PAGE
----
In a response to a contribution on Thursday last week Sylvia Hammond mentioned a number of disruptive activities that is causing serious damage to all private learning providers, such as making use of anyone else’s training material or intellectual property without the permission of the originator, obtaining material and not paying for it, employing facilitators and not paying for their services, taking money and not providing the materials or service. This made me decide to write about something that has been bothering me for a long time already.
I am currently reading a book with the title How South Africa Works and Must do Better, written by Jeffrey Herbst and Greg Mills. They wrote that, when unhappy, trade unions strike, the government make new laws and businesses invest offshore and stop employing people. In a nutshell, everybody seems to use disruption to get their way.
This article is about how disruption impacts on the achievement of National Skills Development Strategy (NSDS) and National Development Plan (NDP) strategic objectives and how role players in ETD misuse and protect themselves against the disruption.
It is not wrong to use disruption to gain a competitive advantage. However, what is wrong is when the disruption creates more damage than good for the community.
Today many new businesses gain a competitive advantage by offering their customers a new and different business experience. They often use new technology while at the same time setting new standards for expectations, conditioning customers to think differently, thereby offering them a new experience. This is constructive disruption. What we often have is destructive disruption.
The unit standard-based occupational learning qualifications are being replaced by curriculum-based qualifications. So far the new curriculums that I saw are most certainly not an improvement on the old ones. Furthermore, the concept of having learning providers do formative assessment while external bodies are made responsible for summative assessment can, in my opinion, destroy occupational learning in South Africa.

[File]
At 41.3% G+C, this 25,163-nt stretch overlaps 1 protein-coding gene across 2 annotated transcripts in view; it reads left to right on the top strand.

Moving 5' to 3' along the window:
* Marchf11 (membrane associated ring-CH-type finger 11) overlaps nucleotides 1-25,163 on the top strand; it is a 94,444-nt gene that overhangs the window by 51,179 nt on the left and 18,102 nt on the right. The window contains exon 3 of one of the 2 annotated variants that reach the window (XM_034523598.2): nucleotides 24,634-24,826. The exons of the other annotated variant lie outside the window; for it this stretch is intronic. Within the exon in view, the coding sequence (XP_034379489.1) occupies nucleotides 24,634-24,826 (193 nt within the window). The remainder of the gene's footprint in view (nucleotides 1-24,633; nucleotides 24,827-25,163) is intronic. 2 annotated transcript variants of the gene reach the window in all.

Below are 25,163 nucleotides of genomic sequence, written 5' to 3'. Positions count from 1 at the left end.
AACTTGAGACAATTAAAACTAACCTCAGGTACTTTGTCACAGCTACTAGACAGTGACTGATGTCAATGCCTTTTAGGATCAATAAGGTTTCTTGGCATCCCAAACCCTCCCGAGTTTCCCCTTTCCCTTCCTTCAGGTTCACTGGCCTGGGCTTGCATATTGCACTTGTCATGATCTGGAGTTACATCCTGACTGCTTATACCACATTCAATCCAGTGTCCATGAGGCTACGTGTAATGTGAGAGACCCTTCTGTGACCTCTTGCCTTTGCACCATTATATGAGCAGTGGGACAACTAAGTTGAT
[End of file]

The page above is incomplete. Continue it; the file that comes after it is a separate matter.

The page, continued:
Some private providers and SETAs misuse the confusion about the education and training system to gain a monopoly in certain fields of learning for themselves. For example, private providers will arrange workshops or communicate directly with their clients, telling them that current qualifications are no longer valid and that they offer the replacements, even though the new curriculums are not even registered yet. Or they will disregard the credits for qualifications and offer a one year qualification in 21 days because they know the quality assurance bodies (do they still exist?) can and will do nothing to stop them. Or they “invent” new learning programmes by grouping a number of valid and expired unit standards together and then calling it a fancy name.
It looks like quality assurance bodies sometimes use disruption to dodge doing their work. Applications for accreditation are lost, they deny ever receiving it, ask for the same materials again, set new criteria halfway through the process, give negative feedback without even reading the applications. Accreditation, that should not take longer than five days, takes as many as five years.
Then there are those who sell “fully aligned” learning materials at prices that are so low that the person who purchases the materials should have known that it is a hoax – they actually get what they deserve. The learners, however, are stuck with the disruption.
More damaging than even students who riot, set campus buildings and works of art on fire, destroy monuments, etc. are people who pay or accept bribes.
I can continue sighting examples of disruption in private and public learning that will make you weep. Well, not really because I am sure you all know what is going on. The point is; if the quality assurance bodies, the government departments, organised labour, private and public learning institutions and the industry continue disrupting the educational system for any reason other than to promote and protect the interests of the learners, the entire system will eventually collapse.
In closing, dust the ring binders off in which you filed the NSDS and NDP and see how many of the strategic objectives listed in them will never be achieved because of the disruption of the ETD system.